PLUG argues that taxing agricultural production is really stupid

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The Primary Land Use Group (PLUG) has been around for about 5 years. The group was born when the rural sector became concerned about the change of plan of the Waikato Regional Council (PC1). This bureaucratic planning process spent over $35 million. This should have been spent working alongside landowners to improve water quality outcomes. We are concerned that HWEN’s current proposals will also lead to funding bureaucracy rather than producing answers to emissions issues.

PLUG is concerned that taxing agriculture either through the ETS or through the current HWEN proposals will not reduce emissions. PLUG, along with a growing number of other groups such as the great team at Groundswell, want to ensure that we develop and promote a more practical approach to reducing emissions from agriculture. A number of improved options have been suggested and should be considered

High priority, PLUG urges full support of the Paris Climate Agreement requirement which spells out an unequivocal need to PROTECT FOOD PRODUCTION. We note and are proud that New Zealand agriculture is among the most efficient in the world (emissions per kg of product). We don’t think the increased cost of production will do New Zealand consumers any favours. Similarly, limiting New Zealand’s efficient production encourages less efficient producers around the world to fill the gap. Note that New Zealand agriculture far exceeds its size and feeds up to 40 million people on the planet.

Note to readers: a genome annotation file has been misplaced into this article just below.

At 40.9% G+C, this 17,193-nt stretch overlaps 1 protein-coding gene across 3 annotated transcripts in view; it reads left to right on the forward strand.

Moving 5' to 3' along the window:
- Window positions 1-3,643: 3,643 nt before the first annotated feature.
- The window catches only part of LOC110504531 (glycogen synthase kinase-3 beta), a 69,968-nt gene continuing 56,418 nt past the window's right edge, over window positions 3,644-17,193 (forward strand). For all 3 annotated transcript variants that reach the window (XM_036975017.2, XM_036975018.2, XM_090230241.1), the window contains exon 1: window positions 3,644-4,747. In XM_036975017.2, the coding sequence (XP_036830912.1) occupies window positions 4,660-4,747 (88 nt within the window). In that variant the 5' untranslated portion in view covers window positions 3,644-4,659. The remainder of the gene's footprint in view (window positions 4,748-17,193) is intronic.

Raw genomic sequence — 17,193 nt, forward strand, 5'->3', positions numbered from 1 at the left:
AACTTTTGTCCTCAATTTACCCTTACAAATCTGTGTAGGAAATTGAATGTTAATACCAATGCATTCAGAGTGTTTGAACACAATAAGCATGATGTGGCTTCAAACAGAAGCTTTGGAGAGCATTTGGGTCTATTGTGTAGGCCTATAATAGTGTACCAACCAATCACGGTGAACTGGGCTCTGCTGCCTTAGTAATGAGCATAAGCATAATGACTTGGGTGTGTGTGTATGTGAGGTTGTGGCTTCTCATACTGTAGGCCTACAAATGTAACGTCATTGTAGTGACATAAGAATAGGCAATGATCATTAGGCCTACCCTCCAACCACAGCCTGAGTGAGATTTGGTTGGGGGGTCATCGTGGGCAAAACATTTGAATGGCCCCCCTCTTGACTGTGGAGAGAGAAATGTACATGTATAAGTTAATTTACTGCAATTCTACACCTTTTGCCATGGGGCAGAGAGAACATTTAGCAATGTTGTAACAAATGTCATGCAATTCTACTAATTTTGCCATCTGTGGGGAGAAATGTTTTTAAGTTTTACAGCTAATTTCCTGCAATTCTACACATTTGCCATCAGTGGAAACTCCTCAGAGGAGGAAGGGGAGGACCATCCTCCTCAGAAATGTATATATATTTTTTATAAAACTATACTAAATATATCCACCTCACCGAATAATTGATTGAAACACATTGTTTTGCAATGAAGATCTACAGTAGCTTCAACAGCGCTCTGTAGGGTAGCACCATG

PLUG is very concerned that the proposals presented so far are too bureaucratic, costly, slow and the results are not certain.

Neither a “price tax” on agriculture nor the “ETS tax” is justified as an adaptation methodology. Going forward, Price Taxing AG and the ETS tax will have a negative impact on the New Zealand economy, while other major countries will continue to aggressively increase CO2 emissions.

We believe it makes sense to provide good science-based adaptive technology to the agricultural sector to improve our (energy) conversion efficiency in food production. This would reduce emissions leakage, lead to more efficient food production and lead to a reduction in total emissions.

PLUG believes it is valuable to link individual on-farm emissions data (such as that Fonterra has provided to its suppliers) to practical management options to reduce emissions leakage. The agricultural sector has proven that it is capable of rapidly appropriating the technology once the tools are available.

PLUG does not agree with the desire to put a “price on emissions”. This is of course another tax slang.

Finally, a new technology developed with a solid scientific base will provide interesting options for agriculture to reduce its emissions profile. There is a better way than ‘tariffing’ and taxation’. It is counter-productive, counter-intuitive and administratively costly.

PLUG recognizes that NZ AG should invest in finding solutions to our emissions profile. PLUG suggests using the current levy system to create a dedicated solution-only fund. Using the current levy process (farmer voting) provides farmers with true ownership which we believe enables rapid adoption of any worthwhile technology.

We urge our Levy organizations as well as the HWEN committee to recognize and promote ‘self-management’ of the issue by taking a tough stance and not accepting the Climate Minister’s threat of ‘Prize’ or being thrown into the ETS. Blackmail by any other name is blackmail.

Our government ministers should be above threatening such actions.

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